Wintjiya Napaltjarri

<strong>Wintjiya Napaltjarri</strong><br/> (b.c.1930, Pintupi)<br/><br/><i>Untitled [Designs associated with the soakage site of Watanuma, northwest of Kintore community]</i> 2011,<br/> Acrylic on linen, 87 x 28cm.<br/>CDU Art Collection - CDU2316 <br/>Image © the artist & courtesy Papunya Tula Artists Pty Ltd, Alice Springs & Paul Johnstone Gallery, Darwin.

Wintjiya Napaltjarri was born at Malparingya, north-west of Kintore in the Northern Territory. She is a senior Pintupi artist who was introduced to painting on canvas in 1994-95 during the Haasts Bluff/Kintore Women’s Painting Project. The following year, she and a number of other Pintupi women began to paint for Papunya Tula Artists.

By the late 1990s, the artist had developed a compact but expressive signature graphic style derived from women’s ritual body painting, where bold, gestural designs in thick, textured paint were laid out on a stark monochrome background.

An enduring inspiration for Napaltjarri’s work is the Western Desert soakage site of Watanuma (Flying Ant), closely associated with tjukurrpa ancestral events, journeys and related women’s ceremonies. In this work, women’s body paint designs are transformed into elliptical symbols, referencing both physical and spiritual connections to country. In compositional terms, this painting carries its encoded message with stark simplicity – by emblematic suggestion rather than mimetic illustration of topographical features or actualised narrative events.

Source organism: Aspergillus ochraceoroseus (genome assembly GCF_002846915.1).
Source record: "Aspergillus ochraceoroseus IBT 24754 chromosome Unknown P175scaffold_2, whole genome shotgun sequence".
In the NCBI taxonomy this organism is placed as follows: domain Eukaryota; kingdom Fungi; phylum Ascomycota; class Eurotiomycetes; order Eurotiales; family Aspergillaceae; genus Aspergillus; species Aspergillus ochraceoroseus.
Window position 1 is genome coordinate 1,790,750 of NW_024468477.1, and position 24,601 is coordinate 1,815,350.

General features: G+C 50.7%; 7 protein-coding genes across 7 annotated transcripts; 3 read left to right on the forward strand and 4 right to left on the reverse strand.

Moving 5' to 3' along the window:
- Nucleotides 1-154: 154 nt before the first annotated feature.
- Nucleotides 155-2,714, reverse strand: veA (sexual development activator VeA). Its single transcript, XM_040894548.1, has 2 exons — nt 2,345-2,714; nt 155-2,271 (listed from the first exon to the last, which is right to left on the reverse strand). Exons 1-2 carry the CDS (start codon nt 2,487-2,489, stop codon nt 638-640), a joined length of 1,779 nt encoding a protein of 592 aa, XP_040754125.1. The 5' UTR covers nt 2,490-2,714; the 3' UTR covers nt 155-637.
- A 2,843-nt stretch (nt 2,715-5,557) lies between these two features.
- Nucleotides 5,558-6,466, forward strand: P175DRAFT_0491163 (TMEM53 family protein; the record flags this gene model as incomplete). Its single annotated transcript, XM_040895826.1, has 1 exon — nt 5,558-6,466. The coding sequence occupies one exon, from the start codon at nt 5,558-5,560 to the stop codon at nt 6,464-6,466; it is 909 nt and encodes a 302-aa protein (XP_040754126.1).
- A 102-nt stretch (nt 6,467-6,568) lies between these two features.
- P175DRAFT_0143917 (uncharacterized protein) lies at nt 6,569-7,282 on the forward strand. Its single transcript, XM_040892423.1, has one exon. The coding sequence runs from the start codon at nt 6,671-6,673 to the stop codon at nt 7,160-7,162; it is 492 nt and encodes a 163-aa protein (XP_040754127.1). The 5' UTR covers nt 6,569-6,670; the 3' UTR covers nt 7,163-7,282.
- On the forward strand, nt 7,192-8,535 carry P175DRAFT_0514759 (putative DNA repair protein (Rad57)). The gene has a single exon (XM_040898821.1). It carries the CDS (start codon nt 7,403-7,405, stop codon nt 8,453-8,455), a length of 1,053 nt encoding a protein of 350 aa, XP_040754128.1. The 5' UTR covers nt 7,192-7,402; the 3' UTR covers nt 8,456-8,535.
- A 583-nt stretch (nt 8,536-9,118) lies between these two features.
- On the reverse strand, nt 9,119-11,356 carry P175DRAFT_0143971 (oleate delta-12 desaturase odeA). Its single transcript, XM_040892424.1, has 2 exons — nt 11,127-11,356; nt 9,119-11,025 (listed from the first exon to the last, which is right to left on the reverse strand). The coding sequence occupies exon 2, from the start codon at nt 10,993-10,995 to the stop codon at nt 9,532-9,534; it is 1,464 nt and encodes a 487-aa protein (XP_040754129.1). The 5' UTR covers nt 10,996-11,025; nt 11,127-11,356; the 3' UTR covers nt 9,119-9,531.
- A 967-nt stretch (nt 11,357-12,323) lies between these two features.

Two elongated motifs on the painting’s right, poised above a shallow mound, may suggest women’s digging sticks, but as pictorial elements they define a powerful vertical “reading” of the work as a painting. Defying the need for a central focal point, three other asymmetrical motifs float along the painting’s left edge, as visually provocative as they are elusive.

Rendered in an uncommon, gentle palette of soft flesh pink on a white stippled ground, the sparse composition evokes desert petroglyphs and pecked rock art designs seen in desert caves and shelters in Pintupi country. Napaltjarri’s painting is not a “land map” of country, but its essence reduced to immutable forms.

Anita Angel
Curator, Charles Darwin University Art Collection and Art Gallery
30 April 2013

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